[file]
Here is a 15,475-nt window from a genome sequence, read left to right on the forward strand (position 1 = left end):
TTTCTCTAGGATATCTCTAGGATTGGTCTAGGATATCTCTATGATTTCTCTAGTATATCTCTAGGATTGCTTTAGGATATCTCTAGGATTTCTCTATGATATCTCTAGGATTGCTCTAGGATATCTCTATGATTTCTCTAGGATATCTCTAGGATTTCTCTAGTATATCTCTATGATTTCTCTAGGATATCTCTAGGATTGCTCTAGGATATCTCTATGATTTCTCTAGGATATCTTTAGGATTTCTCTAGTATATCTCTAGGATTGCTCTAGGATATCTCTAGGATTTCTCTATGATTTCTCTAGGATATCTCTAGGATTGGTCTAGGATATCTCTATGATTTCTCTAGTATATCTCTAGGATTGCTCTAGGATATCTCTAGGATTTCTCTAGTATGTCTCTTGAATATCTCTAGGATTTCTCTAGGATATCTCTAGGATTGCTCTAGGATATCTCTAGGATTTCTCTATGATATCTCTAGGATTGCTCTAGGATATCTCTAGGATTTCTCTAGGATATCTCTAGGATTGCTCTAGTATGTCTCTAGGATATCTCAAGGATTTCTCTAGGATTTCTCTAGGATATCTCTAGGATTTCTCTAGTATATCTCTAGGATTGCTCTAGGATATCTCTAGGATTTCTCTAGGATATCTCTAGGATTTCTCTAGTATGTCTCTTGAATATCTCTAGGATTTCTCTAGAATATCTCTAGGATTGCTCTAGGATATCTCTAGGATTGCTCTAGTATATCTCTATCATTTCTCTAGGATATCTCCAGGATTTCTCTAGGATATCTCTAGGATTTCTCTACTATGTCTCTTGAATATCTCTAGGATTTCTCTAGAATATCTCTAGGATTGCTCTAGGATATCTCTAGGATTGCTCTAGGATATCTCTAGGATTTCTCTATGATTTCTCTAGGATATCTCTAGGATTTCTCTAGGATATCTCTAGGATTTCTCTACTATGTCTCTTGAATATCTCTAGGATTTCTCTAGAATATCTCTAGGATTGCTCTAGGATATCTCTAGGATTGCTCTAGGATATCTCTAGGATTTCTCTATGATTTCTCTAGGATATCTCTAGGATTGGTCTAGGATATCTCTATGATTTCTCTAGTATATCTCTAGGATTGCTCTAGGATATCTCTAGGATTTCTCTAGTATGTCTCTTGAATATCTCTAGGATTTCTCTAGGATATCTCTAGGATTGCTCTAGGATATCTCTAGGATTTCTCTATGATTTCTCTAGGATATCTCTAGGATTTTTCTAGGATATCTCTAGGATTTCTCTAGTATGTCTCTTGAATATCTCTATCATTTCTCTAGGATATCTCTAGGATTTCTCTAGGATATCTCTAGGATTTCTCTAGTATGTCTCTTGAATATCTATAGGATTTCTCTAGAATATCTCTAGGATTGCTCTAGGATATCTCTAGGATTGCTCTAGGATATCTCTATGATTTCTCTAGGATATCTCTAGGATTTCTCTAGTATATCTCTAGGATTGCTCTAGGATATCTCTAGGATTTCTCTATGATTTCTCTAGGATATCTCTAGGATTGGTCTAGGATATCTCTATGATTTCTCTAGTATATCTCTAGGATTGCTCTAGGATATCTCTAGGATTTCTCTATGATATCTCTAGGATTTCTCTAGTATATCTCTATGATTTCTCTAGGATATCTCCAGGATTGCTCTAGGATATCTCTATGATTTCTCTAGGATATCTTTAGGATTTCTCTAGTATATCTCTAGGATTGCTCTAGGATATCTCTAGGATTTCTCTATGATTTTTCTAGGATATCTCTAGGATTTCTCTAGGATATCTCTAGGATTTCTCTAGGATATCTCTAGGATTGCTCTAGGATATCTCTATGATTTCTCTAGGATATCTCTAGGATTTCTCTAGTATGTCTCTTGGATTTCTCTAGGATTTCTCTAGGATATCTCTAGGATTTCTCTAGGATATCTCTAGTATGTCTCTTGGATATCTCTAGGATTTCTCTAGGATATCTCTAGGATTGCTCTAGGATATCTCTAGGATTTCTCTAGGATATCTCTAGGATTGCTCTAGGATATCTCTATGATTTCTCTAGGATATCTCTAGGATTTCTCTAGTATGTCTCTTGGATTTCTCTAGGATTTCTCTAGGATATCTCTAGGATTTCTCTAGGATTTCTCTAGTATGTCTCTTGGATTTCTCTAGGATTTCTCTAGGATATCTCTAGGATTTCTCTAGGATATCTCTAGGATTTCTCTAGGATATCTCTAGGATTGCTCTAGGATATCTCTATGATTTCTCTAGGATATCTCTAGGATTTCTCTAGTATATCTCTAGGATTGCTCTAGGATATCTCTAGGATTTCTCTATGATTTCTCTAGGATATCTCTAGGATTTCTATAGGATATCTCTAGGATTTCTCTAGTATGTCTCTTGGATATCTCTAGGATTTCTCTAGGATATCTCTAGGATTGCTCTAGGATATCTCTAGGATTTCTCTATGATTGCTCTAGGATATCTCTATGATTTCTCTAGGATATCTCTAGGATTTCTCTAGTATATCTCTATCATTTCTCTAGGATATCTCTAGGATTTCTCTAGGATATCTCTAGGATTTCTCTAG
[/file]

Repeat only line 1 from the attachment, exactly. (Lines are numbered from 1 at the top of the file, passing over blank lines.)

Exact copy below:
Here is a 15,475-nt window from a genome sequence, read left to right on the forward strand (position 1 = left end):